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The Cunning Deer

The Cunning Deer

Once upon a time there was a king of Magadha reigning in Rājagaha. At that time the Bodisat came to life as a stag, and lived in the forest, attended by a herd of deer.

Now his sister brought her son to him, saying, “Brother! instruct this thy nephew in the devices of the deer.”

“Very well,” said the Bodisat, in assent, and directed his nephew, “Go away now, dear, and on your return at such and such a time you may receive instruction.”

And he failed not at the time appointed by his uncle, but went to him and received instruction.

One day as he was wandering about in the wood, he was caught in a snare. And he uttered a cry—the cry of a captive. Then the herd took to flight, and let the mother know that her son had been caught in a snare. She went to her brother, and asked him,—

“Brother! was your nephew instructed in the devices of the deer?”

“Suspect not your son of any fault,” said the Bodisat. “He has well learnt the devices of the deer. Even now he will come back to us and make you laugh for joy.” And he uttered this stanza:

I’ve trained the deer to be most swift,
To drink at midnight only, and, abounding in disguise,
To keep in any posture that he likes.
Breathing through one nostril hid upon the ground,
My nephew, by six tricks at his command
Will yet outdo the foe!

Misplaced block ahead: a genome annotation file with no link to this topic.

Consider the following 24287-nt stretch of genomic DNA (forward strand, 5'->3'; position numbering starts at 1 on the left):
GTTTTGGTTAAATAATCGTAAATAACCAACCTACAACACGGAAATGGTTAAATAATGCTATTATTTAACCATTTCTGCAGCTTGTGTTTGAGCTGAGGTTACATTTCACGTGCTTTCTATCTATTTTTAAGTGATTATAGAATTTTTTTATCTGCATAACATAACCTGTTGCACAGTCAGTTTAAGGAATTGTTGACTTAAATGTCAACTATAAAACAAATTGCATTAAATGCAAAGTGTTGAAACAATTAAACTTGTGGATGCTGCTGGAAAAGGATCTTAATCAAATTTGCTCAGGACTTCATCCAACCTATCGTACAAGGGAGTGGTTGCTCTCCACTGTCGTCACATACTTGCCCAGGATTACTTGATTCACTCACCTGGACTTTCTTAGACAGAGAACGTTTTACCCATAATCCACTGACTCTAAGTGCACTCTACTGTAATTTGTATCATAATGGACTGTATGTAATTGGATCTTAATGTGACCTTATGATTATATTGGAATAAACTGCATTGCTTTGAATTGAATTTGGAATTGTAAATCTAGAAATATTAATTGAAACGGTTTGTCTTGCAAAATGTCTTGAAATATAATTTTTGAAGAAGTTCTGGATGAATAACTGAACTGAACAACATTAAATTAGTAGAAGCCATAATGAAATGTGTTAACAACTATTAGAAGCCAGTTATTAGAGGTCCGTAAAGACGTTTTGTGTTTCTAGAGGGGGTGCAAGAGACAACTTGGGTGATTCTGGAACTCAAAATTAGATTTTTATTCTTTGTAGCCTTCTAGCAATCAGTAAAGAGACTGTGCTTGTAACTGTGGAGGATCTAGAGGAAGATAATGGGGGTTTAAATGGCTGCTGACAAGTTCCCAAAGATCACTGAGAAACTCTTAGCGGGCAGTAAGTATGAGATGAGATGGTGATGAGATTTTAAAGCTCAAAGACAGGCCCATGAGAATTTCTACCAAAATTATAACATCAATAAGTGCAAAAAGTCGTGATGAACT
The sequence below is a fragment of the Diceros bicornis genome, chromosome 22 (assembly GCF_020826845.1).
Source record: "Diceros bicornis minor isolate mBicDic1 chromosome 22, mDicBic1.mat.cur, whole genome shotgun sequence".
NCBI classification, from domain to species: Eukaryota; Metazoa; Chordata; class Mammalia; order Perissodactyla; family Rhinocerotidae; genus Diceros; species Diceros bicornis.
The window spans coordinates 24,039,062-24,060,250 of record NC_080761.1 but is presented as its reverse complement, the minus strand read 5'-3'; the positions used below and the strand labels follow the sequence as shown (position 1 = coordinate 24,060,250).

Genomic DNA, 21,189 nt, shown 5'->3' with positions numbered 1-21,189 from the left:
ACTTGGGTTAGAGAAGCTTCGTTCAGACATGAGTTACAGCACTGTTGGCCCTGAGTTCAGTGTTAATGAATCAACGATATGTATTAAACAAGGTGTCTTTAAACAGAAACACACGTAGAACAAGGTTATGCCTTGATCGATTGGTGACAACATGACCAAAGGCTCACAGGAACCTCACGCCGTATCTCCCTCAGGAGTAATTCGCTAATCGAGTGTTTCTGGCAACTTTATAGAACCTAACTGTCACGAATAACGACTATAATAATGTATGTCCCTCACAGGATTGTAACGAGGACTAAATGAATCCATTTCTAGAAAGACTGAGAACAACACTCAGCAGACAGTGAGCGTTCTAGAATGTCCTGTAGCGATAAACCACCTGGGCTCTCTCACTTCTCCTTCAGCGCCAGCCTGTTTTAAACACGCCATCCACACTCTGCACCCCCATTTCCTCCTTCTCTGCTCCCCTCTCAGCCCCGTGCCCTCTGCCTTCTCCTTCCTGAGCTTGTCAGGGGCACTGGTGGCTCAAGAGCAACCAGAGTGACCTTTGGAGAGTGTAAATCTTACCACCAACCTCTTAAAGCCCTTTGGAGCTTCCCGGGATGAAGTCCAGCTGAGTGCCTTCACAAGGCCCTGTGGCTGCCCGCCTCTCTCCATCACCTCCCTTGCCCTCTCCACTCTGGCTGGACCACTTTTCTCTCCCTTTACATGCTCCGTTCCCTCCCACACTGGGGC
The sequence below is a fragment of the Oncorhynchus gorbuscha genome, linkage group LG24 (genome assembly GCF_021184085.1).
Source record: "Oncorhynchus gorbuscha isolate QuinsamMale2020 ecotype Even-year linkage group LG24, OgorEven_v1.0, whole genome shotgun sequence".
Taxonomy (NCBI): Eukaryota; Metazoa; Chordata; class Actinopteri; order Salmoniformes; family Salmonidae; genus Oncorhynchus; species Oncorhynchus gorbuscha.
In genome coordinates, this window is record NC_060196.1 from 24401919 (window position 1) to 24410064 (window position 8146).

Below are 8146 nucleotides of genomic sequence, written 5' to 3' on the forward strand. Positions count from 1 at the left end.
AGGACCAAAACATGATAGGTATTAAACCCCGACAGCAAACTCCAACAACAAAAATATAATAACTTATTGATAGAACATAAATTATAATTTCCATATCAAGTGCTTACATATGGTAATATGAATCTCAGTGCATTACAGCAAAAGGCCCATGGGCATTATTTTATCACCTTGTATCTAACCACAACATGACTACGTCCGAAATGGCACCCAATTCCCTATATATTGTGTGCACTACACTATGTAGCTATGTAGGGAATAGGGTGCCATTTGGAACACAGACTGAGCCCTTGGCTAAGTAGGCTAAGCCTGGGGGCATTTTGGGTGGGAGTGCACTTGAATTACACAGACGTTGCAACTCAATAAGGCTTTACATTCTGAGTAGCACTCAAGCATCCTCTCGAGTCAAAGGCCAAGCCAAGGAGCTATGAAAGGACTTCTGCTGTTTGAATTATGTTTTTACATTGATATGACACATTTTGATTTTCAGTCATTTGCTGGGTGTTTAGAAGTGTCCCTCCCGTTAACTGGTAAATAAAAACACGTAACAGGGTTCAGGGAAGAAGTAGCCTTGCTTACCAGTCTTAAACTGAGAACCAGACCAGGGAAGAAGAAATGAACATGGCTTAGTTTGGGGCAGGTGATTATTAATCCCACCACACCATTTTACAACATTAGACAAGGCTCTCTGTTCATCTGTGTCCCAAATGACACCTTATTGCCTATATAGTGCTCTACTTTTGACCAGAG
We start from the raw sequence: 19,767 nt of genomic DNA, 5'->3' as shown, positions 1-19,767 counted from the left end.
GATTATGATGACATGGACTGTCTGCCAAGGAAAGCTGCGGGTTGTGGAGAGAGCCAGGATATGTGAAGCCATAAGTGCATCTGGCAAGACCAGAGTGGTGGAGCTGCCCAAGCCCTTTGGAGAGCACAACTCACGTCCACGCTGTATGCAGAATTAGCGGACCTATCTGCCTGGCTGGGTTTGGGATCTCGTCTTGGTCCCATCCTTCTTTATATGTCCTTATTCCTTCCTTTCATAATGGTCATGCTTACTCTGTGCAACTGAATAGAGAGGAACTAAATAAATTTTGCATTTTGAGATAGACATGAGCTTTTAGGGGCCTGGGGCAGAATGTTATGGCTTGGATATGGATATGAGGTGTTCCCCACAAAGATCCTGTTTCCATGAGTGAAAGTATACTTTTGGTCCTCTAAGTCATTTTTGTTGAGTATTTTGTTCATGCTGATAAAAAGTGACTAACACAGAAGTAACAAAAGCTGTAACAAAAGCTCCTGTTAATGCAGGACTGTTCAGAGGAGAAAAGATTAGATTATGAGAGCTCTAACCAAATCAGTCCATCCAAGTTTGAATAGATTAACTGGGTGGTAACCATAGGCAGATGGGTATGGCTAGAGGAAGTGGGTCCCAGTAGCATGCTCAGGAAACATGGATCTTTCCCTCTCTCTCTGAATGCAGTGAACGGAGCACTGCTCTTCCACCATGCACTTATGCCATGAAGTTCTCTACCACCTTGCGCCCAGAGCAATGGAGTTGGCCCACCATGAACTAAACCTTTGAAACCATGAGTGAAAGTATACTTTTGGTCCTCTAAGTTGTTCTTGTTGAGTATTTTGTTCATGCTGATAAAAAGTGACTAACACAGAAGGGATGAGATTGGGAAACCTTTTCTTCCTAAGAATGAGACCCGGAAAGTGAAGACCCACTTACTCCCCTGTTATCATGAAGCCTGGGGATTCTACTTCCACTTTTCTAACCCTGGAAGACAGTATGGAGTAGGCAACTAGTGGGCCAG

Thus the Bodisat, pointing out how thoroughly his nephew had learnt the devices of the deer, comforted his sister.

But the young stag, when he was caught in the trap, struggled not at all. He lay down on the ground as best he could; stretched out his legs; struck the ground near his feet with his hoofs, so as to throw up earth and grass; let fall his head; put out his tongue; made his body wet with spittle; swelled out his belly by drawing in his breath; breathed through the lower nostril only, holding his breath with the upper; made his whole frame stiff and stark, and presented the appearance of a corpse. Even the bluebottles flew round him, and here and there crows settled!

When the hunter came up, he gave him a blow on the stomach; and saying to himself, “He must have been caught early in the morning, he is already putrid,” he loosed the bands which tied him. And apprehending nothing, he began to collect leaves and branches, saying to himself, “I will dress him at once, here on the spot, and carry off the flesh.”

But the young stag arose, stood on his feet, shook himself, stretched out his neck, and, swiftly as a cloud driven by a mighty wind, returned to his mother!

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